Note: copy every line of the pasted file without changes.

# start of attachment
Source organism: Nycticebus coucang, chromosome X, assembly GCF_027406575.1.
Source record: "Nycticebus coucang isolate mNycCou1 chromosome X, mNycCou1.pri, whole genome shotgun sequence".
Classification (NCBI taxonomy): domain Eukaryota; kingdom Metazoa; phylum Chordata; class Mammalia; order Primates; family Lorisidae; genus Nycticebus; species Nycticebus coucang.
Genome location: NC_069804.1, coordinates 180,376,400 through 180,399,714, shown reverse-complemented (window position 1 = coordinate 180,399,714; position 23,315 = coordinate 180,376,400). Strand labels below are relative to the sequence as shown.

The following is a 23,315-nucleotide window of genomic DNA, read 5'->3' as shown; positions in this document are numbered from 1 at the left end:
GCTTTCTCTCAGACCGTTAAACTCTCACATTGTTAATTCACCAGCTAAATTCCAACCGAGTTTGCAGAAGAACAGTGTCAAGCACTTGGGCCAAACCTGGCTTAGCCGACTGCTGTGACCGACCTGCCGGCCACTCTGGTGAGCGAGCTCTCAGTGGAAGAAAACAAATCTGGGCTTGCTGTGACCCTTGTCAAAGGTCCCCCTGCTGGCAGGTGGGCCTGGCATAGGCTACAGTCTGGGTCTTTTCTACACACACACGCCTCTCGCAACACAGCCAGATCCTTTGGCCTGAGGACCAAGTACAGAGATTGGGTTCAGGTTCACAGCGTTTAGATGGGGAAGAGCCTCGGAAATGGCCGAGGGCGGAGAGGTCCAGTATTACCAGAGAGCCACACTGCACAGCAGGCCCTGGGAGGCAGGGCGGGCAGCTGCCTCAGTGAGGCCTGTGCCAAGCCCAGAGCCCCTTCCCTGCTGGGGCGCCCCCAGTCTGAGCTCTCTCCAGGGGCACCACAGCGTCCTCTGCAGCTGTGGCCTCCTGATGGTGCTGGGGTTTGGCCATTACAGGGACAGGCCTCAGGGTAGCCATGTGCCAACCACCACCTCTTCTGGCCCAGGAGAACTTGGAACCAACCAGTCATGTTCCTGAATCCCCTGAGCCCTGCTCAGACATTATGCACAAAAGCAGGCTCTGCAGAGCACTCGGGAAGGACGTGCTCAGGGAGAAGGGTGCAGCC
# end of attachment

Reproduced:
Source organism: Nycticebus coucang, chromosome X, assembly GCF_027406575.1.
Source record: "Nycticebus coucang isolate mNycCou1 chromosome X, mNycCou1.pri, whole genome shotgun sequence".
Classification (NCBI taxonomy): domain Eukaryota; kingdom Metazoa; phylum Chordata; class Mammalia; order Primates; family Lorisidae; genus Nycticebus; species Nycticebus coucang.
Genome location: NC_069804.1, coordinates 180,376,400 through 180,399,714, shown reverse-complemented (window position 1 = coordinate 180,399,714; position 23,315 = coordinate 180,376,400). Strand labels below are relative to the sequence as shown.

The following is a 23,315-nucleotide window of genomic DNA, read 5'->3' as shown; positions in this document are numbered from 1 at the left end:
GCTTTCTCTCAGACCGTTAAACTCTCACATTGTTAATTCACCAGCTAAATTCCAACCGAGTTTGCAGAAGAACAGTGTCAAGCACTTGGGCCAAACCTGGCTTAGCCGACTGCTGTGACCGACCTGCCGGCCACTCTGGTGAGCGAGCTCTCAGTGGAAGAAAACAAATCTGGGCTTGCTGTGACCCTTGTCAAAGGTCCCCCTGCTGGCAGGTGGGCCTGGCATAGGCTACAGTCTGGGTCTTTTCTACACACACACGCCTCTCGCAACACAGCCAGATCCTTTGGCCTGAGGACCAAGTACAGAGATTGGGTTCAGGTTCACAGCGTTTAGATGGGGAAGAGCCTCGGAAATGGCCGAGGGCGGAGAGGTCCAGTATTACCAGAGAGCCACACTGCACAGCAGGCCCTGGGAGGCAGGGCGGGCAGCTGCCTCAGTGAGGCCTGTGCCAAGCCCAGAGCCCCTTCCCTGCTGGGGCGCCCCCAGTCTGAGCTCTCTCCAGGGGCACCACAGCGTCCTCTGCAGCTGTGGCCTCCTGATGGTGCTGGGGTTTGGCCATTACAGGGACAGGCCTCAGGGTAGCCATGTGCCAACCACCACCTCTTCTGGCCCAGGAGAACTTGGAACCAACCAGTCATGTTCCTGAATCCCCTGAGCCCTGCTCAGACATTATGCACAAAAGCAGGCTCTGCAGAGCACTCGGGAAGGACGTGCTCAGGGAGAAGGGTGCAGCC